The Continental Football League was an American football league that operated in North America from 1965 through 1969. It was established as a minor league. It had hoped to be the "major force" in professional football outside of the National Football League (NFL) and the American Football League (AFL). It owed its name, at least in part, to the Continental League, a proposed third Major League Baseball organization that influenced MLB significantly.

Bill Walsh, Ken Stabler, Sam Wyche and Otis Sistrunk were among a few players and coaches who would later gain fame in the NFL.

Championship gamesEdit


1965 seasonEdit

The formation of the Continental Football League (ContFL) was announced on February 6, 1965. The league was primarily formed by minor-league teams that had played in the United and Atlantic Coast football leagues.[3]

A.B. "Happy" Chandler, former Kentucky governor and retired Major League Baseball commissioner, was named ContFL commissioner on March 17, 1965.

The league originally adopted a "professional" appearance. Teams were sorted into two divisions and each team had a 36-man roster with a five-man "taxi" squad. The rules were primarily those of the NFL except that a "sudden death" overtime period was employed to break ties.

To reinforce an image of league autonomy, teams were restricted from loaning players to, or receiving optioned players from, the NFL or AFL.

The first ContFL season opened with three games played on August 14, 1965. Before the season began, the Springfield, Massachusetts, franchise moved to Norfolk, Virginia. The Norfolk club went on to become the most successful team in the league at the box office and held several minor league attendance records throughout the 1960s and 1970s.

1966 seasonEdit

In 1966, the league began abandoning the "league autonomy" posture by striving to establish working relationships with NFL and AFL clubs. Chandler, charging that the league was altering the terms under which he had accepted the position, resigned on Jan. 20, 1966. He was replaced by ContFL Secretary Sol Rosen, owner of the Newark Bears.

The league engaged in some futile preseason negotiations with the Empire Sports Network to obtain a television broadcasting agreement. However, it was able to get American Broadcasting Company to broadcast the championship game-- for a mere $500 rights fee.[4]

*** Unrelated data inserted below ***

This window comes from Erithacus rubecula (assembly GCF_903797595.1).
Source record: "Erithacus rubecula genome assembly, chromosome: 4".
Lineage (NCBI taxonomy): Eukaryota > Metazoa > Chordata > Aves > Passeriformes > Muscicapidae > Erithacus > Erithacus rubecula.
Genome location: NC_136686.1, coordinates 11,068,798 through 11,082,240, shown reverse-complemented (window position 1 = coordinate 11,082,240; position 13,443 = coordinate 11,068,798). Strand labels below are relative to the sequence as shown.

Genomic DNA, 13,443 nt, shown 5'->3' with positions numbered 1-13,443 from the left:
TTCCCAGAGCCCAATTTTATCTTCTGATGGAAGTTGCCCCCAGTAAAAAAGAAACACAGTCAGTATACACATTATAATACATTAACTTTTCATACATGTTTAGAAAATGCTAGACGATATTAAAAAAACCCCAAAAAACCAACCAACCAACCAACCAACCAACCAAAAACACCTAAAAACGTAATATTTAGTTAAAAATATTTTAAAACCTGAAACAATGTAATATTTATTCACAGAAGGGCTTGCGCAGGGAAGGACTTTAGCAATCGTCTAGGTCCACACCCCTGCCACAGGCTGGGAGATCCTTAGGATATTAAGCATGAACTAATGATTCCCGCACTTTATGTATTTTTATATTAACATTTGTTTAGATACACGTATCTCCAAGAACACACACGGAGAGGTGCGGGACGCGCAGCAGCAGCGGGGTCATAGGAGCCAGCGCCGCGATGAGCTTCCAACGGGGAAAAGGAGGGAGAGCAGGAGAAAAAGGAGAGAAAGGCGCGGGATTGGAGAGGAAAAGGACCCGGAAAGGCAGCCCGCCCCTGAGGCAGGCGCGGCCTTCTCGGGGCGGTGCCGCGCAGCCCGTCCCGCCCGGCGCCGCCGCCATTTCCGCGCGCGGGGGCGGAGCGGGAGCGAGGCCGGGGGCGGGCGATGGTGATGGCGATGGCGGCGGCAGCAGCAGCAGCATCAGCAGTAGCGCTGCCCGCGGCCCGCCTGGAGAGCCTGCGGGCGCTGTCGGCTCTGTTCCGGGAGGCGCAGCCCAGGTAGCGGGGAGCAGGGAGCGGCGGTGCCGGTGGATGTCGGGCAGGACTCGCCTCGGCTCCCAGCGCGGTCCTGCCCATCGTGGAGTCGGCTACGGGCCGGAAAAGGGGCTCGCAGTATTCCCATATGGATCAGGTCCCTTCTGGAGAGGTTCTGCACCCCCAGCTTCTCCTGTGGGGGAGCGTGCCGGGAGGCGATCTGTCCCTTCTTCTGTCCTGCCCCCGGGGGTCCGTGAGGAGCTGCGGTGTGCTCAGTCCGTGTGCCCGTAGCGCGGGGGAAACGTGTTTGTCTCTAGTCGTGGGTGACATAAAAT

The Brooklyn Dodgers, although under the general managership of the baseball Dodgers legend Jackie Robinson,[5] failed to attract at the gates. The franchise became a league-operated "road club" early in the season.

Charleston's Coy Bacon, 1966 ContFL All-Star end, went on to play for the NFL's Los Angeles Rams, San Diego Chargers, Cincinnati Bengals and Washington Redskins.

The league also established farm team relationships with semi-pro clubs (for instance, the Dodgers affiliated with the Liberty Football Conference's Long Island Jets in 1966).[6]

1967 seasonEdit



The ContFL added a Western Division for the 1967 season. The division comprised established minor-league teams in British Columbia, California, Oregon and Washington. But four small western franchises, in Eugene, Oregon, Long Beach and San Jose, Calif. and Victoria, B.C., left the league after the season.

Such instability marked the season for the ContFL, particularly because the league could not improve upon its overall "semi-pro" public image. Inability to establish working relationships with NFL and AFL teams was a contributing factor. The league's breakthrough television contract with the upstart United Network was another: the network ended up folding prior to the 1967 season, leaving the ContFL without a television partner yet again.[4][7][8]

The San Jose Apaches in 1967 were coached by Bill Walsh, who later achieved great success as the three-time Super Bowl-winning coach of the NFL's San Francisco 49ers.

1968 seasonEdit